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WCF - A Quick Review

, 3 Sep 2013
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This article is for those who want to revise WCF in a single go.

Introduction

I have read many articles on WCF but I am always looking for an article which gives me a quick look at every topic of WCF. This article is for those who want to revise WCF in a single go. Let’s start with Service Oriented Architecture and after that, we will take a look at WCF.

What is SOA?

SOA is an architectural style for building business applications using loosely coupled services which are orchestrated to achieve a specific functionality by linking together. It’s not a technology or tool. SOA shifts our thinking from classes and objects to Services and Communication mechanisms to Messages instead of HTTP.

Points to Remember about SOA

  1. SOA separates application into services:
    • It allows connectivity of dissimilar technologies
    • It should be durable and secure
  2. Services and Messages are building blocks of SOA:
    • Service-Self-contained business functionality
    • Services should communicate using messages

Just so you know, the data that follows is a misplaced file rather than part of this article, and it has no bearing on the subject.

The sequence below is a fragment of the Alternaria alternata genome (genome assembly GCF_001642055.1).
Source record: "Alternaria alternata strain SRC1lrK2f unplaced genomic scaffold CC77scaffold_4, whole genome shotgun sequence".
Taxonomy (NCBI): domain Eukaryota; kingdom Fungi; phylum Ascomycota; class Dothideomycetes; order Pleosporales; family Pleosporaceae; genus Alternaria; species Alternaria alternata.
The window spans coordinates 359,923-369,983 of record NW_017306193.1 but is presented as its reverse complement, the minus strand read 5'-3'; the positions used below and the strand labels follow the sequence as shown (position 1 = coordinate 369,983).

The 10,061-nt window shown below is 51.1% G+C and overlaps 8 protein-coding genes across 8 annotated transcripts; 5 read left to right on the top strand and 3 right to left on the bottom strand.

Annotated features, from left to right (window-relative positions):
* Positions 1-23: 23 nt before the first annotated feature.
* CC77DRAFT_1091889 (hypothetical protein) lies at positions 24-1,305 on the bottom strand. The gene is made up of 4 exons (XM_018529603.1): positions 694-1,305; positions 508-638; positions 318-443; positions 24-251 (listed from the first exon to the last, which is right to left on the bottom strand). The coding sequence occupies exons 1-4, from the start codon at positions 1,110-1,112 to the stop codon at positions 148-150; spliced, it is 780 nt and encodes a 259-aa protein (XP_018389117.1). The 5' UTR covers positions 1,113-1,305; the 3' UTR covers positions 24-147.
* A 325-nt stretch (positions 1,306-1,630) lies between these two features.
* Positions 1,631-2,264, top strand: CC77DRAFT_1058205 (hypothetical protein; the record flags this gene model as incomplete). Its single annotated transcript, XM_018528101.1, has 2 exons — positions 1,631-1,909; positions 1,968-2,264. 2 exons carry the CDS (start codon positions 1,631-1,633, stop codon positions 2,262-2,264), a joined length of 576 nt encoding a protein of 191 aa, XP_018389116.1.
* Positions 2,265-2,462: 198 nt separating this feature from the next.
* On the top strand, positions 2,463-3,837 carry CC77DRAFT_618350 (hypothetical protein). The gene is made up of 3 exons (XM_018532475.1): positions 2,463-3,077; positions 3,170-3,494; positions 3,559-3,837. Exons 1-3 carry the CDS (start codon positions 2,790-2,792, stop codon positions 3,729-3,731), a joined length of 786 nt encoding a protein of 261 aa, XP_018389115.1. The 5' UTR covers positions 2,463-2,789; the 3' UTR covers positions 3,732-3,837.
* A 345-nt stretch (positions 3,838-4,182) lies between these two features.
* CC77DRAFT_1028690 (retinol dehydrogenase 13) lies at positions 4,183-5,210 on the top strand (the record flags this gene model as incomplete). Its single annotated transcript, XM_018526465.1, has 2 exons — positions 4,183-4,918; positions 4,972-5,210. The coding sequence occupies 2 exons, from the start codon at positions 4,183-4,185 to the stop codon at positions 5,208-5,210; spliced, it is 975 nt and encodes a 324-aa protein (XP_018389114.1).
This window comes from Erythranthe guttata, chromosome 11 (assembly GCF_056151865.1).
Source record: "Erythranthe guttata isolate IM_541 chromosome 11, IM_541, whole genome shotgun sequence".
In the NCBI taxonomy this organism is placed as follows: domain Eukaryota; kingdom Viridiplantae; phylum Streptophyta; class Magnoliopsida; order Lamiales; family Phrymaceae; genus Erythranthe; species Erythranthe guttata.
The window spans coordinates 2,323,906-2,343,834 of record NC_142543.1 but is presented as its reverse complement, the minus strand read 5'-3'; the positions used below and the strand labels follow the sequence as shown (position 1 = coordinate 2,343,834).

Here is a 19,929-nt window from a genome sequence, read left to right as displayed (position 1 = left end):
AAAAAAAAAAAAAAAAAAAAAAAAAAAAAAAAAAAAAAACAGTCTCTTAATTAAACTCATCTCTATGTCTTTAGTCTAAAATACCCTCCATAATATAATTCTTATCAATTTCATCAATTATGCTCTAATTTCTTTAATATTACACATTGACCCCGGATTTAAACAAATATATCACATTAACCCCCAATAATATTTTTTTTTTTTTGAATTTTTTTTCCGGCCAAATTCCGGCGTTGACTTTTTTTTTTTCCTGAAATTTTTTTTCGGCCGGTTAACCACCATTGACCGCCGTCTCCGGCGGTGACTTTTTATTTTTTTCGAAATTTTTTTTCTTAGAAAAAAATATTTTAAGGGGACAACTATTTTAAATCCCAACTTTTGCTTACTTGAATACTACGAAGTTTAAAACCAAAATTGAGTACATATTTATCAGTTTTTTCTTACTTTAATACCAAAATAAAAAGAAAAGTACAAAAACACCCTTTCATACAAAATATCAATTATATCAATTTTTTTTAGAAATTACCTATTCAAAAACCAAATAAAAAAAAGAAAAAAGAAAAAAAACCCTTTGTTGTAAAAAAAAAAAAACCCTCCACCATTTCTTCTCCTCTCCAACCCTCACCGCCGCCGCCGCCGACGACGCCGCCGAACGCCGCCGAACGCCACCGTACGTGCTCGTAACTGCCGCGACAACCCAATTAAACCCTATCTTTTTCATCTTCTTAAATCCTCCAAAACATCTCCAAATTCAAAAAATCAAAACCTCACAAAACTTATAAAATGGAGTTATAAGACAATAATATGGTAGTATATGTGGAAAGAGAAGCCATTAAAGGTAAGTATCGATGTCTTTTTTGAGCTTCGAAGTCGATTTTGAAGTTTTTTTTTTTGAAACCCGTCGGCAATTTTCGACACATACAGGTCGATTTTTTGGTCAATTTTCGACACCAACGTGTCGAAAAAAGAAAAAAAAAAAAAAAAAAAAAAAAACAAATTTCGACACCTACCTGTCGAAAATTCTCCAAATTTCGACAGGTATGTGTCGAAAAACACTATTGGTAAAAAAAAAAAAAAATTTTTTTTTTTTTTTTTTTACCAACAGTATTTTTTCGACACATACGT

• Service should define themselves
    • Messages formats should be standard, e.g., XML
    • Messages should be able to communicate asynchronously and should be reliable
    • Messages should be able to describe and discover a service in a standard manner

Benefits of SOA

  • Location independence
  • Interoperable across platforms
  • API-like development paradigm
  • Better organisation than object distribution
  • Loose coupling
  • Security

Principles of Service Orientation

  1. Boundaries are explicit
    • A service communicates by sending messages across their boundary
    • All communication occurs through messages
  2. Services are autonomous
    • We can build, manage, and version services independently
    • We can change a service without affecting clients as long as clients can continue sending and receiving the same message
  3. Services share contracts and schema
    • Contract describes the messages a service can send and receive
    • Schemas define how the client and service construct the messages they exchange

What is the difference between a Service and a Component?

A Service is used to communicate in a heterogeneous environment. It enables us to go cross platform. Components and classes bind us to communicate inside a programming boundary. It ties us to a specific language.

Windows Communication Foundation